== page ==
It’s the time of year for Theatre Bubble to begin publicity for the Edinburgh Fringe – the largest arts festival in the world.
Rockie Stone (Circa, Circus Oz) and Vincent van Berkel (Knee Deep, Circus Oz) explore the stark reality of climate change in an eco-apocalyptic circus show, receiving its European premiere at the Edinburgh Fringe. Perhaps Hope performs at the Underbelly’s Circus Hub from the 4th – 22nd August, with a break on the 15th.
Theatre Bubble: What is an eco-apocalyptic circus show?
Perhaps Hope: We are in an era on this planet where things are progressing exponentially: population growth, technology, capitalist consumption, and climate change. This pivotal moment is both exciting and terrifying, as there are two paths ahead: one is in the direction of conservation and renewable energy, the other direction is one of irreparable consumption bringing quite literal death and destruction. The stakes are immeasurably high.
Our eco-apocalyptic circus show uses this gigantic idea as the starting point to create an intimate work of tension, humour and grit, the personal experience of the current planetary crossroads. We used circus and acrobatics as the physical language for this show, because it’s what we as acrobats know best.
TB: Your show draws inspiration from chaos theory, biomimicry and social commentary. What is the interplay between this cerebral material and your circus practice, which many would see as a non-intellectual form?
PH: The cerebral nature of the subject matter was always going to be interesting to work with as a starting point. How does one create a circus show about climate change? Is it possible to marry the two, to create meaning from potentially meaningless movement? A particular movement can mean many different things in different situations. In my mind this is a very exciting aspect of contemporary circus at the moment, and something that interests Rockie and I greatly.
Chaos theory appears in our props and show structure: the idea of repetition, and that nothing repeated is ever quite the same. Biomimicry was the original seed for the show before the idea of climate change became the dominant one. The current political and socio-economic climate is so pervasive, it permeates everyone and everything whether we know it or not.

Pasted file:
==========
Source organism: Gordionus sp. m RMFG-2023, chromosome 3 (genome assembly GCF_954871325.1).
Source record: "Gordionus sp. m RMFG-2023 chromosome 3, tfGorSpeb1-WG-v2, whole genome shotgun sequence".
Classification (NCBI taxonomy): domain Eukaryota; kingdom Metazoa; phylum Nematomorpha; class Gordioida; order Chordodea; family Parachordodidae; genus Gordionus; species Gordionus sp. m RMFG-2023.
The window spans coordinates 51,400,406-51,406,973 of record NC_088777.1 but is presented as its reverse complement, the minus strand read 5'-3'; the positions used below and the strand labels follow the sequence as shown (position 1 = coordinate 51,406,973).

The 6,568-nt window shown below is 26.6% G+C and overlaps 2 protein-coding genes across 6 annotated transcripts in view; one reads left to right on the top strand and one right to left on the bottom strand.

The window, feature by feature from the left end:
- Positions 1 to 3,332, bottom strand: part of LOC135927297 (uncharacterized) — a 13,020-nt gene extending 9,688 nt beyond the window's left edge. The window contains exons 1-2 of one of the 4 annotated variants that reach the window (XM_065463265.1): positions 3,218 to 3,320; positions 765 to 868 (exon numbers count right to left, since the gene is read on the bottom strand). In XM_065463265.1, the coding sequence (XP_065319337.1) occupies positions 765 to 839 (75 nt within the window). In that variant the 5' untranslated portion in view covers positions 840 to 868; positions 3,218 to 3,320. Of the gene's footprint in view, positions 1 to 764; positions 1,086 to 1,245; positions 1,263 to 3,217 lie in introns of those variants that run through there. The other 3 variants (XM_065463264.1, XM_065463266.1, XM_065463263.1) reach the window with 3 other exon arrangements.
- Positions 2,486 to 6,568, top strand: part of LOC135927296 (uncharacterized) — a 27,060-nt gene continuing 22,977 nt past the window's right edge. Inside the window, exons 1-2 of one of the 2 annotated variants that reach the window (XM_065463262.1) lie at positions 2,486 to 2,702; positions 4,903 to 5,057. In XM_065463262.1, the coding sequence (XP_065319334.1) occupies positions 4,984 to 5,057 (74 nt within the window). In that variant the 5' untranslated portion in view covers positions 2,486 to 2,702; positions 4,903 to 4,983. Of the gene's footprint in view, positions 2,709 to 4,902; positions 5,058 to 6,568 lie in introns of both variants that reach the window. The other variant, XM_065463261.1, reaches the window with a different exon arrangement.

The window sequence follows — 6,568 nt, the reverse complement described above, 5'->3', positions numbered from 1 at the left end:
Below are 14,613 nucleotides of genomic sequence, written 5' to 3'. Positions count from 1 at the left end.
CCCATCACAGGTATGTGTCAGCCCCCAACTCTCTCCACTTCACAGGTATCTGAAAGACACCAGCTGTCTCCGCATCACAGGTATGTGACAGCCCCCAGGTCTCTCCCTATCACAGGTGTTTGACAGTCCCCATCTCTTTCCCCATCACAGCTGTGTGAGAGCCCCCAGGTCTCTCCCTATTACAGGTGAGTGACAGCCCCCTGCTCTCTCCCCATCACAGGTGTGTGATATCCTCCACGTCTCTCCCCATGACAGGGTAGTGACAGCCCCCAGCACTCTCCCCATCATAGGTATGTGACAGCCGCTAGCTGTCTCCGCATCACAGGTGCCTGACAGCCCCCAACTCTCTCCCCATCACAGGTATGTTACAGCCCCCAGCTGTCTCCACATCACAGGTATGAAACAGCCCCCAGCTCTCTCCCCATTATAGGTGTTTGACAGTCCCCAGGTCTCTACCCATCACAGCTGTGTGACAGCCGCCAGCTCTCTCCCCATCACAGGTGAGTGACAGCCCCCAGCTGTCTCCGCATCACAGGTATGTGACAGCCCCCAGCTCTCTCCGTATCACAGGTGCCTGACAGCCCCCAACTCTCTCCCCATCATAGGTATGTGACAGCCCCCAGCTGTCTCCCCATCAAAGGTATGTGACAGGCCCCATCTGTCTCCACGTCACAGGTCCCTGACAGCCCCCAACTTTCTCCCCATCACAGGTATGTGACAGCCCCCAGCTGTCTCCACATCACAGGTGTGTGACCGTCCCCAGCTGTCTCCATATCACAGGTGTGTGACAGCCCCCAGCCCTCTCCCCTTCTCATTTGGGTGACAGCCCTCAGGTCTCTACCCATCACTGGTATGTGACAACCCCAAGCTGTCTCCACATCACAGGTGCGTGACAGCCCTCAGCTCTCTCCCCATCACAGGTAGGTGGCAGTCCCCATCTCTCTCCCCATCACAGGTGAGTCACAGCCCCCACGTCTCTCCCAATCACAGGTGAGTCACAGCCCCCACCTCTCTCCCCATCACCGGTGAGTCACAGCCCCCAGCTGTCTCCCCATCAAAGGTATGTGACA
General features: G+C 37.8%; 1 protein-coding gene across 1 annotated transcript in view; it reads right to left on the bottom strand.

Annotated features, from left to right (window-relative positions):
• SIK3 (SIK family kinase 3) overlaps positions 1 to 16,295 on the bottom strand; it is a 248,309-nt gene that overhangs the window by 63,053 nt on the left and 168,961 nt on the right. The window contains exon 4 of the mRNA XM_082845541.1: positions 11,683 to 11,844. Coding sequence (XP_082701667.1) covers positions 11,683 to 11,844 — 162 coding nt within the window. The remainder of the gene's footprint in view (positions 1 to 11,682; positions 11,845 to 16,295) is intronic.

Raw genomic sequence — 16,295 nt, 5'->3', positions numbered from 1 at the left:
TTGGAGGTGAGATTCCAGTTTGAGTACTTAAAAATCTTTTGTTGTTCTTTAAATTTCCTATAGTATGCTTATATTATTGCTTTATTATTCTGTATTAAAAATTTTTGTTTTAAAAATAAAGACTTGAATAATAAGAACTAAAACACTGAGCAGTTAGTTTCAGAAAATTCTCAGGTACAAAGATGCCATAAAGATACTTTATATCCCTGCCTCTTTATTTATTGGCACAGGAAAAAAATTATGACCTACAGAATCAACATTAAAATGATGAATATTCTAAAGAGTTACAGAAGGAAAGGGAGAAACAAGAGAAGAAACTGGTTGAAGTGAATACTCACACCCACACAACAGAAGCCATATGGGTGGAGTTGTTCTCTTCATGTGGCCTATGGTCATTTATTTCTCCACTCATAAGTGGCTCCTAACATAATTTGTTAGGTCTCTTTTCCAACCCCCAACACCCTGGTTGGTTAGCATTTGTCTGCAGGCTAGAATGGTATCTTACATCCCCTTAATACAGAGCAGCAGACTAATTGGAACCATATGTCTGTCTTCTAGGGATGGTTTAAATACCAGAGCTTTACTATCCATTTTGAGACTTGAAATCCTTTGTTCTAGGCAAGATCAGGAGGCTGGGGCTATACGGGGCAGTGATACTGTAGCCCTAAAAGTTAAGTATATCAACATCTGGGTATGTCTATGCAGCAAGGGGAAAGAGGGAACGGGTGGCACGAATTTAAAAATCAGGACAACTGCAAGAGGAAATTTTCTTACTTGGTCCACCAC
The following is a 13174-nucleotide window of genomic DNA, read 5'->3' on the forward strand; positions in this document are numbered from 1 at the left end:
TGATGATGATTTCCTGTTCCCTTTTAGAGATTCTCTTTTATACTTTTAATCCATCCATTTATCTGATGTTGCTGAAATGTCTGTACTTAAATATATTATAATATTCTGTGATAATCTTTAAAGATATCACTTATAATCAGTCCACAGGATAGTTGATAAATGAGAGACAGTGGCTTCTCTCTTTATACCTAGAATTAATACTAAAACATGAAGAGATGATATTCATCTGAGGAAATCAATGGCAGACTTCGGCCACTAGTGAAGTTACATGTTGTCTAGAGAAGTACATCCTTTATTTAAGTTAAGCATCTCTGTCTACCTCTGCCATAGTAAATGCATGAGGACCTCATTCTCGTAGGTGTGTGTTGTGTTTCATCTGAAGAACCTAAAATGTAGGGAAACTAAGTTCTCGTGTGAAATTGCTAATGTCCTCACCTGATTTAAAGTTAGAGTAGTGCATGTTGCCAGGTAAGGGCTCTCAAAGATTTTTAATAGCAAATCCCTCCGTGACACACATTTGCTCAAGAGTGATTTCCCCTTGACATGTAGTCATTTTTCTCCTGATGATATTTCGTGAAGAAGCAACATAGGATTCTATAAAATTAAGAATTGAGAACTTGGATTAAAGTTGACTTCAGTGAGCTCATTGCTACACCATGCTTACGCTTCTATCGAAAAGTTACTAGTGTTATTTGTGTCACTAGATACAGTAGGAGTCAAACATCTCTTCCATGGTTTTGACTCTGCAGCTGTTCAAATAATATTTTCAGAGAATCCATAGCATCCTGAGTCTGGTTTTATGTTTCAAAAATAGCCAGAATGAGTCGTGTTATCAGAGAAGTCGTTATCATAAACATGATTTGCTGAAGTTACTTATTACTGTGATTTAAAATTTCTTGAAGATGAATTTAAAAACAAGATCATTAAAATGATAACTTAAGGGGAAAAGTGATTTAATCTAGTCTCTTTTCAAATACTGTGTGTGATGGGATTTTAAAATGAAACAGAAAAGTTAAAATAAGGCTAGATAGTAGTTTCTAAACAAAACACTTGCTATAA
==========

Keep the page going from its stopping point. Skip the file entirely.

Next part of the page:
Instead of preaching or making these elements overbearing, we have used acrobatic movement and language as texture and symbolism. We also steer away from creating literal interpretations. We made something interpretable and personal. It’s our experience and thoughts onstage, and almost through a dream-state we explored what it might mean to watch two acrobats on a precipice.
TB: What do you hope to inspire in your audience?
PH: As an acrobat, I hope people to enjoy the acrobatics! I also hope the show inspires discussion, debate and thoughts of the future and of the planet we live on.
TB: What are you looking forward to most about the Edinburgh Fringe?
PH: It’s my first Edinburgh Fringe experience, so I’m looking forward to the entire thing. Late nights, amazing shows everywhere, and friends reuniting from all around the world.
TB: Why should Fringe audiences come and see your show?
PH: There is quite literally, nothing else like it. There are props of our own invention which have never been seen before, and a completely unique interpretation on the universal topic of climate change. It’s abstract climate-change acrobatics, framed with beautiful imagery and incredible skills!
Buy tickets for Perhaps Hope here.
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